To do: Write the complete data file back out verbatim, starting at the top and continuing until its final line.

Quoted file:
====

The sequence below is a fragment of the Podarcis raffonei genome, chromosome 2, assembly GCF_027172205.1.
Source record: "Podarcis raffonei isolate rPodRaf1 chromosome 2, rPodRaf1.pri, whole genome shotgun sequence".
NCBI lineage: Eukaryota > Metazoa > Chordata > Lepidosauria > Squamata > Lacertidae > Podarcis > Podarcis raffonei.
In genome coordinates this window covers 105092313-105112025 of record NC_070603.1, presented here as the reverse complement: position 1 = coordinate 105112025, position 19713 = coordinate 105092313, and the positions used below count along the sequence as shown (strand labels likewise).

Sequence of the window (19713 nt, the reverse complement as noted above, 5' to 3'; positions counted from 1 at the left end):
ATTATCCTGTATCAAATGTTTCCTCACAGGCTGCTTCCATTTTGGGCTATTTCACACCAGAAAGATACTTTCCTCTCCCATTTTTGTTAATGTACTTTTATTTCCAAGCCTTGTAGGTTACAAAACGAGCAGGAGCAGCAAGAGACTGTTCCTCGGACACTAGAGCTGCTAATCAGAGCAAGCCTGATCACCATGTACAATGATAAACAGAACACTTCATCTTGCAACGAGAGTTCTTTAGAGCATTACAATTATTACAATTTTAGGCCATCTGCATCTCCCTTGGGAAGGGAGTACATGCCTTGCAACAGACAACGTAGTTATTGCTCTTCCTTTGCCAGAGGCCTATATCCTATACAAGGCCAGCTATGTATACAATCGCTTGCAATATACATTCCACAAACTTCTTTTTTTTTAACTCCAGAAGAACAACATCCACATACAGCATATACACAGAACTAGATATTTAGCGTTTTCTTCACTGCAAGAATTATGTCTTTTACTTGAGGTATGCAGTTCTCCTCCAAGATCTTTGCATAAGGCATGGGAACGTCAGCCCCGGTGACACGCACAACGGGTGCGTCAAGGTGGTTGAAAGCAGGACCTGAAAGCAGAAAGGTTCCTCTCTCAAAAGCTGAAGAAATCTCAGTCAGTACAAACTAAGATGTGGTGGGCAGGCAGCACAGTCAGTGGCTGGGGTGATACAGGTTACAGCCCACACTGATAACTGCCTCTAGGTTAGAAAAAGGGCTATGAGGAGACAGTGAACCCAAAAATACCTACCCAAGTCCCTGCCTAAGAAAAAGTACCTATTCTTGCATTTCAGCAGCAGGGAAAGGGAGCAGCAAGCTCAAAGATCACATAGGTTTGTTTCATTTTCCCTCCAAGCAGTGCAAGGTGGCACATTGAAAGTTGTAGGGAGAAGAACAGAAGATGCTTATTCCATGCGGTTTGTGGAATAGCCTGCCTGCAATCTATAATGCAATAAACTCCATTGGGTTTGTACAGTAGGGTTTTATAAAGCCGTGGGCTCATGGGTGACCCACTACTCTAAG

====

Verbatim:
The sequence below is a fragment of the Podarcis raffonei genome, chromosome 2, assembly GCF_027172205.1.
Source record: "Podarcis raffonei isolate rPodRaf1 chromosome 2, rPodRaf1.pri, whole genome shotgun sequence".
NCBI lineage: Eukaryota > Metazoa > Chordata > Lepidosauria > Squamata > Lacertidae > Podarcis > Podarcis raffonei.
In genome coordinates this window covers 105092313-105112025 of record NC_070603.1, presented here as the reverse complement: position 1 = coordinate 105112025, position 19713 = coordinate 105092313, and the positions used below count along the sequence as shown (strand labels likewise).

Sequence of the window (19713 nt, the reverse complement as noted above, 5' to 3'; positions counted from 1 at the left end):
ATTATCCTGTATCAAATGTTTCCTCACAGGCTGCTTCCATTTTGGGCTATTTCACACCAGAAAGATACTTTCCTCTCCCATTTTTGTTAATGTACTTTTATTTCCAAGCCTTGTAGGTTACAAAACGAGCAGGAGCAGCAAGAGACTGTTCCTCGGACACTAGAGCTGCTAATCAGAGCAAGCCTGATCACCATGTACAATGATAAACAGAACACTTCATCTTGCAACGAGAGTTCTTTAGAGCATTACAATTATTACAATTTTAGGCCATCTGCATCTCCCTTGGGAAGGGAGTACATGCCTTGCAACAGACAACGTAGTTATTGCTCTTCCTTTGCCAGAGGCCTATATCCTATACAAGGCCAGCTATGTATACAATCGCTTGCAATATACATTCCACAAACTTCTTTTTTTTTAACTCCAGAAGAACAACATCCACATACAGCATATACACAGAACTAGATATTTAGCGTTTTCTTCACTGCAAGAATTATGTCTTTTACTTGAGGTATGCAGTTCTCCTCCAAGATCTTTGCATAAGGCATGGGAACGTCAGCCCCGGTGACACGCACAACGGGTGCGTCAAGGTGGTTGAAAGCAGGACCTGAAAGCAGAAAGGTTCCTCTCTCAAAAGCTGAAGAAATCTCAGTCAGTACAAACTAAGATGTGGTGGGCAGGCAGCACAGTCAGTGGCTGGGGTGATACAGGTTACAGCCCACACTGATAACTGCCTCTAGGTTAGAAAAAGGGCTATGAGGAGACAGTGAACCCAAAAATACCTACCCAAGTCCCTGCCTAAGAAAAAGTACCTATTCTTGCATTTCAGCAGCAGGGAAAGGGAGCAGCAAGCTCAAAGATCACATAGGTTTGTTTCATTTTCCCTCCAAGCAGTGCAAGGTGGCACATTGAAAGTTGTAGGGAGAAGAACAGAAGATGCTTATTCCATGCGGTTTGTGGAATAGCCTGCCTGCAATCTATAATGCAATAAACTCCATTGGGTTTGTACAGTAGGGTTTTATAAAGCCGTGGGCTCATGGGTGACCCACTACTCTAAG